09:00AM, Friday 07 January 2022
The CEO of a charity leading a project to help young people with disabilities fulfil their ambitions has reflected on the first six months since launching the service.
Twyford-based Building For The Future Plus (BFTFP) was first launched at the end of June.
The project is an arm of charity Building For The Future (BFTF), which was set up in 2007 by a group of parents with disabled children, who had a ‘collective ambition’ to open a community centre where their children and their families were ‘prioritised, welcomed, accepted, valued and celebrated’.
In 2014, the charity opened its Wokingham-based community centre Our House, which welcomes youngsters with disabilities and their families from around the local area, including Maidenhead.
Its latest project Building For The Future Plus (BFTFP) extends the service to young school and college leavers with disabilities, enabling them to work towards fulfilling their ambitions.
The project sources ‘life fulfilling’ opportunities for them, ranging from work experience to finding social opportunities.
Discussing the start of the project, CEO Jane Holmes said that in the run up to lockdown the charity was in talks about obtaining a piece of land to open a ‘bigger and better’ centre and open a provision for young adults with disabilities.
Although the start of the coronavirus pandemic put a halt to these plans, Jane said the lockdown gave everyone a ‘taste of what its like to be a disabled young adult’ who has left school.
She said: “They go home, they have to stay at home. They can’t see their friends, they can’t go to work, that’s life. So I thought ‘well now we know how it feels, how can we get some support to these young people quickly?’
“We can still launch the service, we can’t do it on quite the scale that we had hoped, but we can start the service.”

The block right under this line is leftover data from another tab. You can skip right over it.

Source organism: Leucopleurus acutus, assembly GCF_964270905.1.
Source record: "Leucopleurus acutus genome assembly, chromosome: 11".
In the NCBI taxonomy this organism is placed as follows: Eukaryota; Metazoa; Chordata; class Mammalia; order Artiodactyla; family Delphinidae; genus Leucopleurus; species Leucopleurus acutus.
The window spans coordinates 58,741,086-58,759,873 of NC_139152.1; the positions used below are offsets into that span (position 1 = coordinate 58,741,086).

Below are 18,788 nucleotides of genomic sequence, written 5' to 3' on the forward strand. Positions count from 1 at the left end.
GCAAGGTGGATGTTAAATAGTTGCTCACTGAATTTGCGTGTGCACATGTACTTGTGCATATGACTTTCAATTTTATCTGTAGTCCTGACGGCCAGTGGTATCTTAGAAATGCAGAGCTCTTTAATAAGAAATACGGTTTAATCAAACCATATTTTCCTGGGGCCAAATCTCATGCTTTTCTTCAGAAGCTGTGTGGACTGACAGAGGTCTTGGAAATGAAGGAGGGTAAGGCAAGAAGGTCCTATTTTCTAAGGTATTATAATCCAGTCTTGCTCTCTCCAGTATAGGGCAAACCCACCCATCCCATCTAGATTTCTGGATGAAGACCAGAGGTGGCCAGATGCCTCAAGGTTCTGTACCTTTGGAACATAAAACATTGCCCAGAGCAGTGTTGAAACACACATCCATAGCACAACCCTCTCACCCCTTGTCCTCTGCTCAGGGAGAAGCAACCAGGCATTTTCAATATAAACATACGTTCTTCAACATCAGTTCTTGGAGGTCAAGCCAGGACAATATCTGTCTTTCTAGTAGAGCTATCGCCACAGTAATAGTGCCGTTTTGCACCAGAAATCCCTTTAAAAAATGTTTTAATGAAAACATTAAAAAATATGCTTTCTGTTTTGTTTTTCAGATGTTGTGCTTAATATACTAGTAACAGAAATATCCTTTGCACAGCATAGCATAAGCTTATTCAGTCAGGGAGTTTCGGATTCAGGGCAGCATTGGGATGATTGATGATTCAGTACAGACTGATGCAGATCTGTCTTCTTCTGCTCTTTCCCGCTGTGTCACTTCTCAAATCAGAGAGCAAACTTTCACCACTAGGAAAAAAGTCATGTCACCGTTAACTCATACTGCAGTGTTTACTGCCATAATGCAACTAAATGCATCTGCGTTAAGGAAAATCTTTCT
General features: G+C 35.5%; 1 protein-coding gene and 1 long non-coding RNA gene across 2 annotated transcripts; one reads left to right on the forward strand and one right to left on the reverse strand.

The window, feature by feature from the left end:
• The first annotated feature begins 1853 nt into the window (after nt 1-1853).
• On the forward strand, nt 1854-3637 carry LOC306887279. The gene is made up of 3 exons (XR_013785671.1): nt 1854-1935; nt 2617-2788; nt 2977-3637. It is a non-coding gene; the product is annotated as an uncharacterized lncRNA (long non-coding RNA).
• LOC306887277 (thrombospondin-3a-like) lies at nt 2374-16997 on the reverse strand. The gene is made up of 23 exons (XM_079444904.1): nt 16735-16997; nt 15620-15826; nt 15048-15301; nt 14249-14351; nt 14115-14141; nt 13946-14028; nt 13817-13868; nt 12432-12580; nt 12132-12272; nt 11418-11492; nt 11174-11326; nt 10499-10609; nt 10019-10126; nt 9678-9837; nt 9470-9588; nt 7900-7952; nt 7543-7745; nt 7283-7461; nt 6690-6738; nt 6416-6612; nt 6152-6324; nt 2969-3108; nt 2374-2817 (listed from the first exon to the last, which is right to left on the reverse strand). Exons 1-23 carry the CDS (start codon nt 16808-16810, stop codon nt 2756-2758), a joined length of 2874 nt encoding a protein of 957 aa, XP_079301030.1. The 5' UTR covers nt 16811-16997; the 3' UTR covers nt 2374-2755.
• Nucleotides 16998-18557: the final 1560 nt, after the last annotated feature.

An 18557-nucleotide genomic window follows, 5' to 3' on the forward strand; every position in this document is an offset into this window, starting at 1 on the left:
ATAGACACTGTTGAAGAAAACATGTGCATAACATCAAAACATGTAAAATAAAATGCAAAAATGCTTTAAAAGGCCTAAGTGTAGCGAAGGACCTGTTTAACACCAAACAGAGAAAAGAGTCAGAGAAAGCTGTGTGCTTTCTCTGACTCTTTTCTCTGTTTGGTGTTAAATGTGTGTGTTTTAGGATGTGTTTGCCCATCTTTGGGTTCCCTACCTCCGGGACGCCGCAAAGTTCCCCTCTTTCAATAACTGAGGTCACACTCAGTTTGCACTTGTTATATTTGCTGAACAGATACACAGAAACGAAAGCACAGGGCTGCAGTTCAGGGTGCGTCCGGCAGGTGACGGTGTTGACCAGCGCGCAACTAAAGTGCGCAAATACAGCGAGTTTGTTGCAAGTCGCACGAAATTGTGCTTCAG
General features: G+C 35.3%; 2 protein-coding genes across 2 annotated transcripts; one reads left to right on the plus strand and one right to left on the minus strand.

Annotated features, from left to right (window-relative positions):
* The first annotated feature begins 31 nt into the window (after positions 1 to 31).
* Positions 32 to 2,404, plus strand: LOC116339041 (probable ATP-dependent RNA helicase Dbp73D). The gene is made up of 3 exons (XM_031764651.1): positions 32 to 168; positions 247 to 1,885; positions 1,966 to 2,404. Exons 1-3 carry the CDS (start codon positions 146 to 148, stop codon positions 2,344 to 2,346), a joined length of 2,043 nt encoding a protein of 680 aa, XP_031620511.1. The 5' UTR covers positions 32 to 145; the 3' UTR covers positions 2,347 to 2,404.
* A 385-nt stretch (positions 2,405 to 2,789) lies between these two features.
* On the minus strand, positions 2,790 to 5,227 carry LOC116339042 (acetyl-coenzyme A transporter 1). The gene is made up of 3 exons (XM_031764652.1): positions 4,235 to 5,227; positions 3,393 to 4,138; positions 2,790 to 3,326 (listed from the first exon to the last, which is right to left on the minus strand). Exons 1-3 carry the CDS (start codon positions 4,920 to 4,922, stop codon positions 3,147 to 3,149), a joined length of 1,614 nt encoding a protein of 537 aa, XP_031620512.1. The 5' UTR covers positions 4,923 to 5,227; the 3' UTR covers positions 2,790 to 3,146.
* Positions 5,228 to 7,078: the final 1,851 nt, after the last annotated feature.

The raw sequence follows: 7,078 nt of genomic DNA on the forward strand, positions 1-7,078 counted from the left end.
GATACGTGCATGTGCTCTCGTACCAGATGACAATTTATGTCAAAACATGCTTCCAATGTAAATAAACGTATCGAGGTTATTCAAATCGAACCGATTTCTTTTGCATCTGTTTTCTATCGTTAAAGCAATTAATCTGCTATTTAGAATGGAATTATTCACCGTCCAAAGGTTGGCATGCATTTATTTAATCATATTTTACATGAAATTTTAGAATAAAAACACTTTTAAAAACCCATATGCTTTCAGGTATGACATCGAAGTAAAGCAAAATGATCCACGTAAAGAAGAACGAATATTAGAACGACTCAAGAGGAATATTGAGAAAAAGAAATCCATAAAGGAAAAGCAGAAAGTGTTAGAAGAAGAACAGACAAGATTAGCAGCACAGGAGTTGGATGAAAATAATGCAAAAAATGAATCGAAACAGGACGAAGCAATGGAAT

Reflecting on the first six months of the project, Jane said that it had been a ‘very challenging time’ in terms of fundraising over the summer because the charity has not been able to run its usual events for almost two years – including a fundraising ball, which was planned for May 2020, but has had to be postponed four times.
The team have not let this hold them back, and have made ‘a lot of progress’, spending the time putting the framework into place and working hard on fundraising. They are now able to start launching their services.
Jane explained that BFTFP is led by the young people themselves and added that many have expressed an interest in the expressive arts and sports, such as football, Boccia, and wheelchair basketball.
The expressive arts arm is set to be launched at the end of January depending on COVID-19 restrictions, and will feature ‘immersive workshops’ for young people with disabilities, all the way through to structured performance with rehearsals and set design.
BFTFP is also focusing on its work experience arm, as well as its social groups, the first of which is due to be launched at the end of January.
Jane said the social side, which will take place monthly, will see ‘mainstream young people’ of around the same age spend time with youngsters from BFTFP, to socialise and make friends.
She added that they are also working on and in talks with sports organisations about the sports arm of the project.
Jane added the sports side is ‘really important’, because the closure of SportsAble has left a ‘real hole in young people’s lives’ and although the project can’t ‘entirely close that gap’, it can ‘plug some of those holes.’
Jane is keen to hear from anybody who is able to give young people with disabilities an opportunity to coach and is also seeking individuals of school leavers age, sixth formers or university students – who are able to go to pubs to socialise at the monthly groups.
For more information and to get involved contact Jane at: firstname.lastname@example.org or visit: /www.bftf.org.uk